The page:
The Chinese call it the 50-years shoulder…doctors call it adhesive capsulitis…in the US, folks usually say frozen shoulder…and anyone who suffers from this malady, calls it a major pain in the you-know-what.

With frozen shoulder, extending the arm—to reach, lift, get dressed, style hair, etc.—becomes not only increasingly painful, but nearly impossible. The shoulder literally feels locked in place as the inflamed connective tissue around the joint thickens, contracts and loses elasticity. Keeping the shoulder still only makes matters worse by reducing production of lubricating fluids and allowing scar tissue to form. The condition most often develops in midlife (hence the “50-years” moniker), and almost 70% of those affected are women. The exact cause is unknown, but people with a thyroid disorder, Parkinson’s disease, diabetes or a history of shoulder injury are at increased risk.

Left untreated, frozen shoulder usually heals on its own—but this can take up to two years! And typical conventional treatments may not help much…can have side effects (for instance, corticosteroid injections can lead to infection, loss of skin color and tendon damage)…and, in the case of physical therapy, can be effective but time consuming.

Good news: Acupuncture can help, according to Fred Lisanti, ND, LAc, a naturopathic physician and licensed acupuncturist who specializes in pain management. “Acupuncture helps loosen tight connective tissues, muscle fibers and scar tissue in the shoulder. It also increases blood flow, and where blood goes, nutrients go—and these help scavenge inflammatory particles, thus promoting healing,” he explained.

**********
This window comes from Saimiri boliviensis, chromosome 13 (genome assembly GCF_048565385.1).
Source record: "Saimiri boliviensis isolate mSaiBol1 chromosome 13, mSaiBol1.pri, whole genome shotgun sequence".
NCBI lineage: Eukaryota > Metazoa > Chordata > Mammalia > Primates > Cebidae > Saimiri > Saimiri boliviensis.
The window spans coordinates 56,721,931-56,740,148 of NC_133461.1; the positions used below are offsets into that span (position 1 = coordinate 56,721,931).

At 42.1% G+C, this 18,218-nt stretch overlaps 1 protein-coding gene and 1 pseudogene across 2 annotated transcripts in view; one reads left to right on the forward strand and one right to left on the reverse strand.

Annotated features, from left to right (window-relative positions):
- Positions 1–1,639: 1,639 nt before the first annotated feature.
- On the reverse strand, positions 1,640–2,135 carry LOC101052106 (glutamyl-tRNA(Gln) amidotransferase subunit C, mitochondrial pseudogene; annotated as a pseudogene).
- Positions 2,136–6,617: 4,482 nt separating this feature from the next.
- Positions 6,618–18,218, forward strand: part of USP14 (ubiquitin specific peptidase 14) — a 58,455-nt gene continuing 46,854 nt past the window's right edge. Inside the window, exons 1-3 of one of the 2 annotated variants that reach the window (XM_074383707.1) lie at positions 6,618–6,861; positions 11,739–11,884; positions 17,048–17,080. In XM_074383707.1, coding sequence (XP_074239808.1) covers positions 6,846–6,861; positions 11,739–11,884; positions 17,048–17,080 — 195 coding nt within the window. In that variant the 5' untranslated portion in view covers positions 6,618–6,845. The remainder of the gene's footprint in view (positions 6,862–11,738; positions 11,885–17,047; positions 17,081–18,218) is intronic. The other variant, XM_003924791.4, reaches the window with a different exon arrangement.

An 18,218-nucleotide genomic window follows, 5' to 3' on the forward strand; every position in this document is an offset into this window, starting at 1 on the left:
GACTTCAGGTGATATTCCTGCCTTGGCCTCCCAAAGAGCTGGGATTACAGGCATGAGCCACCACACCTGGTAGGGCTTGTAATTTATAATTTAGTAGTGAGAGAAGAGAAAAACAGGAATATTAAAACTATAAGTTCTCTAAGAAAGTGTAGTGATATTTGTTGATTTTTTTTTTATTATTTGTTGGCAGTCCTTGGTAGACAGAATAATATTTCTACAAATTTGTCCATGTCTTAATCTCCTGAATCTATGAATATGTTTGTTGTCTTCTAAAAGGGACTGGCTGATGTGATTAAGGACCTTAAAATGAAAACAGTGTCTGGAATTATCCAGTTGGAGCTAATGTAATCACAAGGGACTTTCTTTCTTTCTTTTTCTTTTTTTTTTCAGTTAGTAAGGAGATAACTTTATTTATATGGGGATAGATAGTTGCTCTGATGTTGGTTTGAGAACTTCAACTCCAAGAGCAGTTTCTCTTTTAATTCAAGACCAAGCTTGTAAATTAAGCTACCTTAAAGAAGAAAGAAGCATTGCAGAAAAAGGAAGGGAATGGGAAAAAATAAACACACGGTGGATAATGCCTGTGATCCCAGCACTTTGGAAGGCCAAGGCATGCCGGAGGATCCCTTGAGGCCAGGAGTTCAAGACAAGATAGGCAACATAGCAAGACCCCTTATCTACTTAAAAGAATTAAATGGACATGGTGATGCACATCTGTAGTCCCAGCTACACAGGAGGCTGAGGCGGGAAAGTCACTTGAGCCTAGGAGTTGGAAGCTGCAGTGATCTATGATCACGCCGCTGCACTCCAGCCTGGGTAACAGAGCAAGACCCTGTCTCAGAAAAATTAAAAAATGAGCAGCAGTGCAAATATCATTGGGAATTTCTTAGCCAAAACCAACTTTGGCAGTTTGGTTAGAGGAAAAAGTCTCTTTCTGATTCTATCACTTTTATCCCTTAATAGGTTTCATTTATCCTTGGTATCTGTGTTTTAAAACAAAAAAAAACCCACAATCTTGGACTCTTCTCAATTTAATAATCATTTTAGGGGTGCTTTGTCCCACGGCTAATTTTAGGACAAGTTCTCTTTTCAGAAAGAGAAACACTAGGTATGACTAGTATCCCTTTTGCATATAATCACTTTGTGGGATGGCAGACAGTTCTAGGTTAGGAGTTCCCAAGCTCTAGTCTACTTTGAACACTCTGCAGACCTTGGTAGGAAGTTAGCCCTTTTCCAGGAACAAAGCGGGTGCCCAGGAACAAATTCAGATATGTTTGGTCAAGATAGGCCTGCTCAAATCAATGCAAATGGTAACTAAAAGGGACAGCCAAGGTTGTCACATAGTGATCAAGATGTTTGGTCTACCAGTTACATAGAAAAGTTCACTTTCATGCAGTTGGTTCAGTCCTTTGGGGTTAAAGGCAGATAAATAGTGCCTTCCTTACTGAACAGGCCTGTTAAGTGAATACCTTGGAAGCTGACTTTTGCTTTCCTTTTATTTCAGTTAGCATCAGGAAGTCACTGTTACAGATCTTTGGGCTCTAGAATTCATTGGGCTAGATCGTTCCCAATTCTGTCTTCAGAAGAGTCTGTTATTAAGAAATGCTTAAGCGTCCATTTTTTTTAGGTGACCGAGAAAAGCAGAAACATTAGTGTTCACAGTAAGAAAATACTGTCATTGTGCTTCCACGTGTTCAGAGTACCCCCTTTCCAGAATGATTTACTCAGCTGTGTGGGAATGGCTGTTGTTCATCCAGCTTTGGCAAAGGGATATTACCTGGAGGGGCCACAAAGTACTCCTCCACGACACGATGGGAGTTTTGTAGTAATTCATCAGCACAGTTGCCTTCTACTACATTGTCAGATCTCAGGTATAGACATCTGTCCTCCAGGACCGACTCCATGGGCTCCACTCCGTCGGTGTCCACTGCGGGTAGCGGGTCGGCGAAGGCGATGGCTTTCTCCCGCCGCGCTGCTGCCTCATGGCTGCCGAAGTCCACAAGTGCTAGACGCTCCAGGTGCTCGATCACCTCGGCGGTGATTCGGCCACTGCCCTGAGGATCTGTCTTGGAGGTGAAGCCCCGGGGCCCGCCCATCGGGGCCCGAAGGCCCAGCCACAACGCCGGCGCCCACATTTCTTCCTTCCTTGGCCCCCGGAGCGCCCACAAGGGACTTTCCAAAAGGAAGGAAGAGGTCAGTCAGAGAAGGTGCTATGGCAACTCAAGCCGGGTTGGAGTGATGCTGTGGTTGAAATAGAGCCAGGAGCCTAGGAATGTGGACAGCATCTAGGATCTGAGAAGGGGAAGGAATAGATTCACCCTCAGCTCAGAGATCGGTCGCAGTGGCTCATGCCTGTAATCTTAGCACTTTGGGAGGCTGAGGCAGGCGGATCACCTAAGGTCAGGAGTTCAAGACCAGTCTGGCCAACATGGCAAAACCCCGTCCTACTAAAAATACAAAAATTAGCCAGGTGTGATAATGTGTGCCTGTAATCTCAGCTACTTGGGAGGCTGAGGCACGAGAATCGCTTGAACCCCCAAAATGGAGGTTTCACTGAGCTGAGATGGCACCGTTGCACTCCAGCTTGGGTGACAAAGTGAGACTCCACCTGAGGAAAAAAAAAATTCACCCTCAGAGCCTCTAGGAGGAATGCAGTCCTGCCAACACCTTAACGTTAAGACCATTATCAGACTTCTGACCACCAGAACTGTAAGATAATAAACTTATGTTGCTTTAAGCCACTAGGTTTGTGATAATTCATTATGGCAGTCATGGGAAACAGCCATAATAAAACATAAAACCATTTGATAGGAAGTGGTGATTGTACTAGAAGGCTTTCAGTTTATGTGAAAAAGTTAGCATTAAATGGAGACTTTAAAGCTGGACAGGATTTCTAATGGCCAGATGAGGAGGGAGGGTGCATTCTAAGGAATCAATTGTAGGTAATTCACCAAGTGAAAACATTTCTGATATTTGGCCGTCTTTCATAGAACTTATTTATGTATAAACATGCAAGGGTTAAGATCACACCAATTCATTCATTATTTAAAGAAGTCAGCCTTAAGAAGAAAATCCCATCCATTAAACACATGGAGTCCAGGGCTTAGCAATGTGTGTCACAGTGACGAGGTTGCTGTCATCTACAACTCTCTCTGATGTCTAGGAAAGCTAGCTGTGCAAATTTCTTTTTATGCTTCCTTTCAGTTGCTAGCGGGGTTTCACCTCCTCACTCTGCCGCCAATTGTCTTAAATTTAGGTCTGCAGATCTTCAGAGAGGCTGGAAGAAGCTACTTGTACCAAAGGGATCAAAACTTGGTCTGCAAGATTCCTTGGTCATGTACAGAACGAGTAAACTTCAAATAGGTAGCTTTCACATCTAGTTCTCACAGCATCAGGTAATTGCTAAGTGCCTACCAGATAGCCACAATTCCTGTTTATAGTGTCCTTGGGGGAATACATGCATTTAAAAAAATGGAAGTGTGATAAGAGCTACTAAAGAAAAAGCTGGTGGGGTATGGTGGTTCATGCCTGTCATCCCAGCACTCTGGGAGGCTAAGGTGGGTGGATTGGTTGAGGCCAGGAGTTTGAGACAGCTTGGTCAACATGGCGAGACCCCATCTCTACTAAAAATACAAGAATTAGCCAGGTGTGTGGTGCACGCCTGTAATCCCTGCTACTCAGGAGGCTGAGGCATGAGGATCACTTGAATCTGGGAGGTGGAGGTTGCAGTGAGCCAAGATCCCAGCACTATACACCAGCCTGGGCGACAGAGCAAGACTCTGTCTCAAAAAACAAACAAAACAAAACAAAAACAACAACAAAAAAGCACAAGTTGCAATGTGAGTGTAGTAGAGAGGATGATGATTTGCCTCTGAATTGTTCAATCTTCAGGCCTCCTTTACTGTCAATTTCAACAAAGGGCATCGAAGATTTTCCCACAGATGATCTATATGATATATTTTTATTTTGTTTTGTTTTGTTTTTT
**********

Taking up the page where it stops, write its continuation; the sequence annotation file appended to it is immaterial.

Recent scientific evidence supports the use of acupuncture for frozen shoulder. For instance, in one 2010 study, 86% of frozen shoulder patients who received acupuncture showed improvement. Acupuncture may be especially helpful when combined with physical therapy, another study showed. In that study, patients who got acupuncture alone experienced better pain control than those who did only physical therapy exercises…those who got physical therapy alone experienced more improvement in range of motion…and those who got both treatments benefited most.

What to do: If you have symptoms that suggest frozen shoulder, see your doctor to rule out other possible causes, such as arthritis, dislocation or a rotator cuff tear. If you decide to try acupuncture, alone or as a complement to physical therapy and/or other treatments, you can find a licensed practitioner through the American Association of Acupuncture and Oriental Medicine.

What to expect: Based on a thorough exam, the acupuncturist chooses the appropriate acupuncture points. The hair-thin needles cause little or no discomfort and are left in place for about 30 to 40 minutes. Dr. Lisanti typically uses five to 10 needles in the shoulder plus eight or so in the legs, arms and/or hands along the energy “meridians.” He usually sees his frozen shoulder patients two or three times a week for six to eight weeks. Some patients also benefit from periodic follow-up sessions. Acupuncture sessions range from $75 to $200 apiece and often are covered by insurance.

While acupuncture cannot guarantee a 100% cure for frozen shoulder, Dr. Lisanti reported that at least half of his patients start feeling better and enjoying increased range of motion after just a few treatments.